There is a widely held view that low interest rates help the economy and business.
Supposedly they enable government, companies and households to borrow cheaply, and consequently they spend and invest more, so generating economic activity.
But there is an alternative theory that suggests the current record low rates are actually bad for business, many consumers and indeed the country. Allow me to explain.
Interest rates of close to zero have triggered a number of perverse effects and undesirable outcomes. For example, in recent years, due to actuarial assumptions about future returns, substantial deficits have appeared in many defined-benefit pension schemes across industry and the public sector. As a case in point, the Universities Superannuation Scheme has a deficit of £13bn.
The trustees of every pension fund like this must devise a plan to remedy the deficit — typically by increasing contributions. This means ever more funds are diverted from possibly productive uses to plug the shortfalls. I would estimate that if base rates rose to 3%, say, virtually all projected pension deficits would evaporate overnight. These theoretical calculations may appear arcane, but they really do have an impact on issues such as capital spending in lots of companies.
Another adverse consequence of ultra-low rates is the reduction in the earnings of companies that sit on cash. For example, our travel businesses typically receive payment in advance for holidays. But currently they earn negligible profits on these floats. If interest rates rose, interest income would become a serious addition to profits. The same applies to insurance companies, banks, advertising agencies, building contractors and other firms that receive deposits and payments in advance from customers.
A big constituency who would benefit handsomely from higher rates are savers. There are actually fewer people in the UK who have mortgages and borrowings than there are savers. A report in 2013 from the consultancy McKinsey stated that low rates benefited the government by £80bn and cost savers £73bn between 2008 and 2012. Both those numbers will be materially higher by now.
One might postulate that cheap money has fuelled government spending, which boosts the economy in various ways. But I would suggest that household saving is imperative for any society, and by destroying returns for savers, loose monetary policy has discouraged productive investment. Generally, channelling funds away from the private sector towards the public sector — which is what low rates have done — acts as a drag on growth and lowers potential living standards.
Unquestionably, the inexpensive money flooding the system since Bank rate fell to 0.5% in 2009 has boosted certain asset prices disproportionately. It is estimated that house prices are at least 20% higher than they would have been without such low rates. Thus homeowners have become wealthier — but ownership is further out of reach for the young, and the costs of renting have risen. Moreover, the value of houses in Britain is so high that land and buildings are constantly diverted away from productive commercial purposes towards residential use. This inhibits attempts to rebalance our economy. In the long term it damages job creation.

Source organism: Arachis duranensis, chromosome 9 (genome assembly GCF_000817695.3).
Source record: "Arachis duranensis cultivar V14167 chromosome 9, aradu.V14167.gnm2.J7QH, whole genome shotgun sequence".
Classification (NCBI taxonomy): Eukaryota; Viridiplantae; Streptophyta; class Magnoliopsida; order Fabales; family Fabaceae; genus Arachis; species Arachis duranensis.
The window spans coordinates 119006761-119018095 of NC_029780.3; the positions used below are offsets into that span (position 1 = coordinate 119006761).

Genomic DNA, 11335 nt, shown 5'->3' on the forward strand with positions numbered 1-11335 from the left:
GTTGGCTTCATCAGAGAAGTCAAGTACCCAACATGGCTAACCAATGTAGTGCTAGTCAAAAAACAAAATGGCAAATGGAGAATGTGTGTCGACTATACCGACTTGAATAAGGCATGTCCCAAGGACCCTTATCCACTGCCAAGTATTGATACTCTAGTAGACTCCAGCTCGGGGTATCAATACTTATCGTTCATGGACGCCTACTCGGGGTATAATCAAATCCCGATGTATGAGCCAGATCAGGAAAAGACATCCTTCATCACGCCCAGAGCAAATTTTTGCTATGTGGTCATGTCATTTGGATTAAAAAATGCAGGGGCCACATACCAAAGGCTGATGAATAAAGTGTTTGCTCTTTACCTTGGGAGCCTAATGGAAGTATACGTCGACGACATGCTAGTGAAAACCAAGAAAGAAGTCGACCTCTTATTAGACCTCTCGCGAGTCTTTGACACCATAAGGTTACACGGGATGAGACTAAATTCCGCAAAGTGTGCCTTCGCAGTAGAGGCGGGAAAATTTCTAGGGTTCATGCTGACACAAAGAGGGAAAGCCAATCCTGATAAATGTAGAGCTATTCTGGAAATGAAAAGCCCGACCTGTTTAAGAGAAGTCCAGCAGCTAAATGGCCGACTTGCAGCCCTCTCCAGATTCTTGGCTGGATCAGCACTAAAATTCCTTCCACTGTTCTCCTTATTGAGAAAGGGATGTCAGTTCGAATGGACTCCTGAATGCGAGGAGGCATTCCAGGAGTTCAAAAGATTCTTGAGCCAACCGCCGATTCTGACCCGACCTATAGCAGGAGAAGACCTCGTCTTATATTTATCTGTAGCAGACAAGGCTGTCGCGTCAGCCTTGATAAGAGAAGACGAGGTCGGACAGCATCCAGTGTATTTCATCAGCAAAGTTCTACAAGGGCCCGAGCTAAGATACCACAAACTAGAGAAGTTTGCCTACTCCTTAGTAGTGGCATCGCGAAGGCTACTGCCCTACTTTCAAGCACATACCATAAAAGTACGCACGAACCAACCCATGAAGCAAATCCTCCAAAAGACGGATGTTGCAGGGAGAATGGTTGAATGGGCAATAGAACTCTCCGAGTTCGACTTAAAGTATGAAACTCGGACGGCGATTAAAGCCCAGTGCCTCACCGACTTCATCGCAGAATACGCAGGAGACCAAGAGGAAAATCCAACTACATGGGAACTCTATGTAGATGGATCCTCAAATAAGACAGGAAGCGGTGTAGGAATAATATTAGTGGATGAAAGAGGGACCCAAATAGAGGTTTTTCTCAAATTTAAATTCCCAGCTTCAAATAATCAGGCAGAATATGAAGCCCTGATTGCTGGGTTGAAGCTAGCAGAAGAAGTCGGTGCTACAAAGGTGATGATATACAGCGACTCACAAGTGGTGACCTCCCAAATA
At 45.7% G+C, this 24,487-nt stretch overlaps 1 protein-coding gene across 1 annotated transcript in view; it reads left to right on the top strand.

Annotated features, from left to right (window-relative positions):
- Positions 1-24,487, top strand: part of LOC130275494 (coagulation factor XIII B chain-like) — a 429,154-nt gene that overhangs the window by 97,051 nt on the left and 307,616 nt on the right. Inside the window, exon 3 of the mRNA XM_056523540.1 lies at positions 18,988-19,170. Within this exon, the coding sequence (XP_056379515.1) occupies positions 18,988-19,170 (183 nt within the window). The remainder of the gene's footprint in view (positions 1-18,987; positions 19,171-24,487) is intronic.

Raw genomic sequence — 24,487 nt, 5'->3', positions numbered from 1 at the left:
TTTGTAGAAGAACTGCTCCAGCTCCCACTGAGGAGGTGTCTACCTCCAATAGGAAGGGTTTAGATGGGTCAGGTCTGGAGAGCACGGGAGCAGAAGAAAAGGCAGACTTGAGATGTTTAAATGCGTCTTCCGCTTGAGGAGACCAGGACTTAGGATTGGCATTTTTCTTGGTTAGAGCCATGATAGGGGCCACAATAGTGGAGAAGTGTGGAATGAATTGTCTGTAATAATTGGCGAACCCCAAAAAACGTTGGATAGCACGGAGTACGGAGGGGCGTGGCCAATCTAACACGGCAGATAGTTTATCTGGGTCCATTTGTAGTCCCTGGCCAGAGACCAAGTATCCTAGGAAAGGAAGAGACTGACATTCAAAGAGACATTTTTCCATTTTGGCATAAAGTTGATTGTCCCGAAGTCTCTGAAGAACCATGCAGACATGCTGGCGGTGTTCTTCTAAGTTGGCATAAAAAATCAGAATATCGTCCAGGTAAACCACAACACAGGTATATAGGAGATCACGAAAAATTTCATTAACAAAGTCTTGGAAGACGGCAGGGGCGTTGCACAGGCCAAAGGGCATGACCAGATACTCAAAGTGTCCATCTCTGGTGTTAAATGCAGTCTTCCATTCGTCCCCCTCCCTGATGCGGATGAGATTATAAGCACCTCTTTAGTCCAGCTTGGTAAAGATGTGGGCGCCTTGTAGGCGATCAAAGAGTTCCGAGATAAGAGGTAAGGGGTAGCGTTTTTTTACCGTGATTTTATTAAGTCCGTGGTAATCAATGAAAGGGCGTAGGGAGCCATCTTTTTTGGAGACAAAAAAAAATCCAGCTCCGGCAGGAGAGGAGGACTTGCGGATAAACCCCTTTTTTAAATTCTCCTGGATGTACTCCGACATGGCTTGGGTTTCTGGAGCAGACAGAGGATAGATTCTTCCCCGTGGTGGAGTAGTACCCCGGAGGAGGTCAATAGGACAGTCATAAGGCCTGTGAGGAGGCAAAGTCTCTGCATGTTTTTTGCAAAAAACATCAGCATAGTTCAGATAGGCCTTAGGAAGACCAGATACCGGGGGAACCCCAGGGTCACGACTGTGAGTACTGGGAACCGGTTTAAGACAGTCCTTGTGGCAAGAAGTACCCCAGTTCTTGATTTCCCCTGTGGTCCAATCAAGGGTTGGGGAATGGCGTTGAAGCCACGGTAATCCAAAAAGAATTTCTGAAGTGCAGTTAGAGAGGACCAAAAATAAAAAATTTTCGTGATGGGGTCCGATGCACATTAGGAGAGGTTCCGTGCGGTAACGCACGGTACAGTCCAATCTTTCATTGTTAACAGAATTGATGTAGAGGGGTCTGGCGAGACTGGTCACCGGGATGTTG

We cannot prosper as a nation of buy-to-let landlords; we must also produce goods and services and export to pay our way in the world.
Cheap money tends to lead to misallocation of capital. I see it across many sectors. Investors desperate for any yield will back marginal and speculative ventures, leading to overcapacity and waste.
I think very low rates favour short-term investment over longer-term plans. Share buybacks and other ruinous strategies have flourished thanks to cheap money. There have been various asset bubbles since 2009, from equities to bonds to property. Many are at or close to all-time highs, in nominal and real terms.
All this ill-judged investment produces fewer jobs and weaker growth than would be the case if capital were scarcer — over- capacity leads to deflation. Look at the secular stagnation suffered by Japan during the past two decades, and see how very low interest rates there have only added to the losses and missed opportunities.
Super-low interest rates have allowed zombie companies to survive without restructuring, because banks are often reluctant to foreclose on impaired loans as long as borrowers meet interest bills. This simply delays the inevitable and prevents the timely “creative destruction” that is a sign of a healthy economy.
So capital and assets are tied up in the wrong hands, and not reorganised into more efficient arrangements.
The unintended consequences of artificially low interest rates are multiple. Over time such policies harm savers, business returns, job creation, economic growth and industrial investment.
The US is about to embark on a series of interest rate rises. Britain must follow eventually — better we do it sooner rather than later. Partly we should move promptly to protect our currency and stop the importing of inflation, and partly to reverse some of the pernicious effects of cheap money on industry and society as whole.